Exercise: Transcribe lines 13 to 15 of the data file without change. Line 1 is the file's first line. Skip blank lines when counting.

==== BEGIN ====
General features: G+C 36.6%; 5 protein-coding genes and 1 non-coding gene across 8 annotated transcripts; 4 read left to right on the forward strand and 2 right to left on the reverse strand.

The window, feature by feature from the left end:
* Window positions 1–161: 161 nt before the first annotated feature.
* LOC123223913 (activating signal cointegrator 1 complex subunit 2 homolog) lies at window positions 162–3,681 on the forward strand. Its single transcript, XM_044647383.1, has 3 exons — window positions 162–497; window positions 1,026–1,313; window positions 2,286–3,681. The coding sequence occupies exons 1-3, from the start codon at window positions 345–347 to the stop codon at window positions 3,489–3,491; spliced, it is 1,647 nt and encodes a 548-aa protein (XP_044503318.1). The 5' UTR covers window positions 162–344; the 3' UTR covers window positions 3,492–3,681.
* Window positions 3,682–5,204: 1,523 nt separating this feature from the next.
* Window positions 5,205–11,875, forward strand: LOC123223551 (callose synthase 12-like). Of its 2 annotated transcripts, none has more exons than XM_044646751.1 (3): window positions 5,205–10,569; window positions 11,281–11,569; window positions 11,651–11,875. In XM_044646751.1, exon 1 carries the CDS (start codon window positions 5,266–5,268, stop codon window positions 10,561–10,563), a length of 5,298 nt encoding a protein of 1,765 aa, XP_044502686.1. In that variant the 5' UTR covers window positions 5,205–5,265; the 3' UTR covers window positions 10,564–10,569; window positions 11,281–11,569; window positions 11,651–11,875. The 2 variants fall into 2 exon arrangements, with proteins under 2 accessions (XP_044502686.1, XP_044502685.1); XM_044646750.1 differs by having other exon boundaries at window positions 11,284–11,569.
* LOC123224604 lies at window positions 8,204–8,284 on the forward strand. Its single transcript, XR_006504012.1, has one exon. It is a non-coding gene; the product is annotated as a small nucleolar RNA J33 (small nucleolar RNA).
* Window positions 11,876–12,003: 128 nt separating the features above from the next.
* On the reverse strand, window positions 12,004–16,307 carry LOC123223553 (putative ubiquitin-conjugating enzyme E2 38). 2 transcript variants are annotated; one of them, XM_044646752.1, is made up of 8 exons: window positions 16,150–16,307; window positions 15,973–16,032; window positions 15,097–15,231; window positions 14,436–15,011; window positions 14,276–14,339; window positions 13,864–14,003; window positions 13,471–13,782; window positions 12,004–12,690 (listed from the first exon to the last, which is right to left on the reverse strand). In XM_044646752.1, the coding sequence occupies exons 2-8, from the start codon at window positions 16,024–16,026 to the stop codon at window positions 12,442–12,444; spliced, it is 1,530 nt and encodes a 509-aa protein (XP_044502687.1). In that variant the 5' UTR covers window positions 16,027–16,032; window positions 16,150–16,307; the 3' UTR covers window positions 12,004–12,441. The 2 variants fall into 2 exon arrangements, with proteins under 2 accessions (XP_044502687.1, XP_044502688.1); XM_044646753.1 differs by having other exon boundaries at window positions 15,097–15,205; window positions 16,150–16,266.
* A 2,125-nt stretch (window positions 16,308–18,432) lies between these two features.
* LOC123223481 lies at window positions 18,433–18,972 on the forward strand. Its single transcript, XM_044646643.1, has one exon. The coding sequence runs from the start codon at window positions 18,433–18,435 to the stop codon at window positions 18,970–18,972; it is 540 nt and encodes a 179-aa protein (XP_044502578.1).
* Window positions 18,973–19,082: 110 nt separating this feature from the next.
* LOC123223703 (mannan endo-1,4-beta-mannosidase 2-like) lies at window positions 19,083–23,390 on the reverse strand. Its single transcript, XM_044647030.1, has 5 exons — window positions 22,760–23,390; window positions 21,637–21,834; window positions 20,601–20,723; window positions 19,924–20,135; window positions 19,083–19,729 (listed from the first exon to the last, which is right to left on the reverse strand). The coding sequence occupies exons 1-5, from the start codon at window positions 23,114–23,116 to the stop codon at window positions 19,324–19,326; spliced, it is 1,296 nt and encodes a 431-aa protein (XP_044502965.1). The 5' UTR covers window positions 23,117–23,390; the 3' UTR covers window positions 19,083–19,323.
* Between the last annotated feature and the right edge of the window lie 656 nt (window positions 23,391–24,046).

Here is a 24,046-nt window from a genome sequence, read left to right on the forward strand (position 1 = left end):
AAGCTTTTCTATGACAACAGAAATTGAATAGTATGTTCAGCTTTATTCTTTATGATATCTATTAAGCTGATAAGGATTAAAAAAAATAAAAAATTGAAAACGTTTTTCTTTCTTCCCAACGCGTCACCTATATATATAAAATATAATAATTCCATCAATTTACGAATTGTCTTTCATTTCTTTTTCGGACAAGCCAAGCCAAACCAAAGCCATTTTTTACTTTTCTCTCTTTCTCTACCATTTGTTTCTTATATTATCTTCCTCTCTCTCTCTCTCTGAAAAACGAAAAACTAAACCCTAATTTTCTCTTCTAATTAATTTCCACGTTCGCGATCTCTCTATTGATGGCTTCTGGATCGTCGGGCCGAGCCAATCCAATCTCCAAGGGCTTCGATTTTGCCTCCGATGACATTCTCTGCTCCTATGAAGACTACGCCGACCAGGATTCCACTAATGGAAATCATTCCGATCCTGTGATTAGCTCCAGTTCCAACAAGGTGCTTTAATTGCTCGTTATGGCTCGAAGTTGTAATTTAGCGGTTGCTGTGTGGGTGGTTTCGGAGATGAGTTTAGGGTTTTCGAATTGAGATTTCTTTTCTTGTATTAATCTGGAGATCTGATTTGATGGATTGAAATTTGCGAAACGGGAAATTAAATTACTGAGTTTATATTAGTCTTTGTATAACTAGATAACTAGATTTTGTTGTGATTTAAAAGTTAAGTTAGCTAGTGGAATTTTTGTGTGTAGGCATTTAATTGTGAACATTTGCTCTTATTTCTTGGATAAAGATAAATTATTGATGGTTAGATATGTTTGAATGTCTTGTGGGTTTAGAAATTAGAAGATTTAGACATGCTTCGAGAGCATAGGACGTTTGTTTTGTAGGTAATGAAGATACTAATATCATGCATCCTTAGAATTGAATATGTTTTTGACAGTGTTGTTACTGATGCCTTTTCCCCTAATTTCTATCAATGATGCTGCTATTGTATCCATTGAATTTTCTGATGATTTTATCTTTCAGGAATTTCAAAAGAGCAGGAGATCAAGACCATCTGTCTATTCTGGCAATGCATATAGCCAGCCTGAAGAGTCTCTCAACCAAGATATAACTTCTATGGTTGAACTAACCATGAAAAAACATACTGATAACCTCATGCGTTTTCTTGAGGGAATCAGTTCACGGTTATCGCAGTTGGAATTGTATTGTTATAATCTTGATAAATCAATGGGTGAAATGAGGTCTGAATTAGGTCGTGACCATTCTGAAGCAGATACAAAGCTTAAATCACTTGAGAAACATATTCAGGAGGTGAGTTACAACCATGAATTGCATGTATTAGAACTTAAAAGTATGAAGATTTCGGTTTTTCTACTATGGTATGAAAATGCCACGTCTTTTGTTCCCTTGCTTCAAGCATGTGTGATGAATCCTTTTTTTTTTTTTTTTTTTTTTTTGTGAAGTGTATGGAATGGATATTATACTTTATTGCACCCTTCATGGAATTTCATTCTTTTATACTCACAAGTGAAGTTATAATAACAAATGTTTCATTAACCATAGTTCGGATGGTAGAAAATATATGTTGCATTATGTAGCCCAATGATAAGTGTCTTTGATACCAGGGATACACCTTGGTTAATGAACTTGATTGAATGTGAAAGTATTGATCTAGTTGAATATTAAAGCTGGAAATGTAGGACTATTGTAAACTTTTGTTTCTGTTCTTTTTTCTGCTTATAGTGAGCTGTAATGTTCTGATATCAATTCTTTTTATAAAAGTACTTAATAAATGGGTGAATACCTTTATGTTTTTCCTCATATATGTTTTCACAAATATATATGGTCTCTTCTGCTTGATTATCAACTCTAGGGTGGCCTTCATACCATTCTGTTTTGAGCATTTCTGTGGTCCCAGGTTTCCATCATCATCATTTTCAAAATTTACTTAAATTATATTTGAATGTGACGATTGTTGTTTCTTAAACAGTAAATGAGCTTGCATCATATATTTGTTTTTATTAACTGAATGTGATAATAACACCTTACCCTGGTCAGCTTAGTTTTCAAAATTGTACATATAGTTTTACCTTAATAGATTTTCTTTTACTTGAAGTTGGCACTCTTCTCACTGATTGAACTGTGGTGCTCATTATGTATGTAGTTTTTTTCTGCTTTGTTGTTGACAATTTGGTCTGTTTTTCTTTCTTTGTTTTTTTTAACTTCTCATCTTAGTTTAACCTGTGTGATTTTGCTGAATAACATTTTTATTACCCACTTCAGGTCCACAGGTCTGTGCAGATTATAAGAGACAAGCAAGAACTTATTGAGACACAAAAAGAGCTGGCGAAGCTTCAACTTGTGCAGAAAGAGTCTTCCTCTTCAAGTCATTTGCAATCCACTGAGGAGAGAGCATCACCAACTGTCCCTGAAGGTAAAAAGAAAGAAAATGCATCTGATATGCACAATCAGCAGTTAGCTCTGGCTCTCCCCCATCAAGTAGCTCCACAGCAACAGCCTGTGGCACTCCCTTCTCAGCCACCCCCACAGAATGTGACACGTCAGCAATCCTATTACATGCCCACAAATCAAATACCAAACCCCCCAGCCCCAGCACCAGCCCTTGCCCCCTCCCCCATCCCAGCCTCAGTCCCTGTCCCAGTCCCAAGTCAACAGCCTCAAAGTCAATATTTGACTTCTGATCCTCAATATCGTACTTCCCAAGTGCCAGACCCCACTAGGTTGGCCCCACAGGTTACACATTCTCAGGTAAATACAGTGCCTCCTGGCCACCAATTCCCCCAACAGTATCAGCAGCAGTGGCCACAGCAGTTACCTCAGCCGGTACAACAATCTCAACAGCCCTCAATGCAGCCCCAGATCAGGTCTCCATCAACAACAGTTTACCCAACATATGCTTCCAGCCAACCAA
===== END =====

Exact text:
* LOC123223703 (mannan endo-1,4-beta-mannosidase 2-like) lies at window positions 19,083–23,390 on the reverse strand. Its single transcript, XM_044647030.1, has 5 exons — window positions 22,760–23,390; window positions 21,637–21,834; window positions 20,601–20,723; window positions 19,924–20,135; window positions 19,083–19,729 (listed from the first exon to the last, which is right to left on the reverse strand). The coding sequence occupies exons 1-5, from the start codon at window positions 23,114–23,116 to the stop codon at window positions 19,324–19,326; spliced, it is 1,296 nt and encodes a 431-aa protein (XP_044502965.1). The 5' UTR covers window positions 23,117–23,390; the 3' UTR covers window positions 19,083–19,323.
* Between the last annotated feature and the right edge of the window lie 656 nt (window positions 23,391–24,046).

Here is a 24,046-nt window from a genome sequence, read left to right on the forward strand (position 1 = left end):